School IPM Best Practices

Knotweed, Polygonum aviculare


Purdue Extension.

IPM Steps to Reduce Knotweed

1. Sample for Pest

Confirm the presence of knotweed before you treat.

Where to find it while inspecting: Compacted soils, low-oxygen soils (previously flooded). Often found next to walkways and driveways and heavily trafficked areas on sports fields such as goal mouths or between hash marks.

2. Proper ID

Is it knotweed?

Size and Appearance: New leaves are narrow and look like young grass, a compact, low-growing weed, stems grow thick and tough with age and bear many leaves.

3. Learn the Pest Biology

What is the life cycle of knotweed?

Life Cycle: Seeds germinate in early spring with a bright green flush of new growth, then grows slowly and can grow into mats 3–4 ft wide. Seeds develop low to ground and seedlings survive mowing. Flowers may appear all summer and into fall, and seeds are long-lived in the soil.

Preferred Habitat: Compacted soils, usually where turfgrass has struggled to survive.

4. Determine Threshold

How much knotweed is too much?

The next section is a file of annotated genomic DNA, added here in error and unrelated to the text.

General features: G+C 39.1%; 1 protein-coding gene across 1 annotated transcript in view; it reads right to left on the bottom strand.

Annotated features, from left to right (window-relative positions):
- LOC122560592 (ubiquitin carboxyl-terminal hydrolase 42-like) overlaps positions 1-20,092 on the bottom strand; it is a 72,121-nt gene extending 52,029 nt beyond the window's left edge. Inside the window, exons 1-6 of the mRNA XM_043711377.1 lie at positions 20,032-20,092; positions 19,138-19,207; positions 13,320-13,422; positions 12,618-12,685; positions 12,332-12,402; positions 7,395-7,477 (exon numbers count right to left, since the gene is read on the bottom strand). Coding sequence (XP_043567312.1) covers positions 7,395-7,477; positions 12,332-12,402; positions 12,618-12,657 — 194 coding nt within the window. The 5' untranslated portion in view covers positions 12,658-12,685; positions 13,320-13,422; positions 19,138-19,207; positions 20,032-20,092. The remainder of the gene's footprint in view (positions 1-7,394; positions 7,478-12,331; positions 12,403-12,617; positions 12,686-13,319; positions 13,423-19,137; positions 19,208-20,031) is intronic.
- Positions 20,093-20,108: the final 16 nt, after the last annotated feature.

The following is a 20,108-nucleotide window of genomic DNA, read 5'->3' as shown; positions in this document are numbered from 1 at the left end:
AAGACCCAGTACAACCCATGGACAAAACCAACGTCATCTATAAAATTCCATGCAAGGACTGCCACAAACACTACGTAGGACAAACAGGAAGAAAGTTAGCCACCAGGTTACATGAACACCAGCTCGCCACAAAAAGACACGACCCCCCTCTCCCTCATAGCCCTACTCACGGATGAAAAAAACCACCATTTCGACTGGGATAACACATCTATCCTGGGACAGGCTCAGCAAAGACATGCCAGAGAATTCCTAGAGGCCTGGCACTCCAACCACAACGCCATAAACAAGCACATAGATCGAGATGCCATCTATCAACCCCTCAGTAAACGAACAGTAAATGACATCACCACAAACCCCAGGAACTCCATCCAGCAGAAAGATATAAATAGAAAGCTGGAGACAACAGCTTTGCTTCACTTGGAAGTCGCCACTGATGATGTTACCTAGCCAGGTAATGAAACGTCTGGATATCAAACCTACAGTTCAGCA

Threshold: Act when you find knotweed in prime turf areas or gardens, as it can be harder to control once well-established.

5. Choose Tactics

Best management practices to reduce knotweed:

Best Management Practices: Reducing compaction is the best way to slow knotweed infestation. So aeration of prime turf fields is essential. Watch for new plants in early spring and remove. Frequent low mowing in spring may slow spread. Encourage new turfgrass growth by keeping soil aerated and maintaining proper soil pH: 6.0 to 6.8 (test every 3–5 years). Fertilize at the proper time for turfgrass root development, primarily fall (late spring at times when turf is weak and thin), irrigate if needed, mow at proper height (removing no more than 1/2 of the blade), amend poor soil, choose proper turfgrass seed for your conditions, buy quality seed, overseed thin spots in fall or early spring, remove thatch.

Treatment Methods: Treatments include manual removal of young plants, aerating soil and overseeding with proper turfgrass seed, and when heavily infested, pre or post emergent broadleaf herbicide where allowed.

6. Evaluate

Was the tactic successful? Record the date pests were first noted, and the tactic you used, and its success. Use one of our RECORD KEEPING tools.

For More Information:

Penn State Extension: Prostrate Knotweed

Penn State Extension: Weed of the Month: Prostrate Knotweed


When a pesticide application is necessary, all necessary and required precautions are taken to minimize risk to people and the environment and to minimize risk of pesticide resistance or pest resurgence. Pesticide use in your school may be prohibited or regulated by local policies or state and federal regulations. Risk reduction methods can include, but are not limited to, spot-treatment, the use of gel or paste bait formulations placed in inaccessible locations, injection into a crack or crevice, and other methods that reduce potential exposure.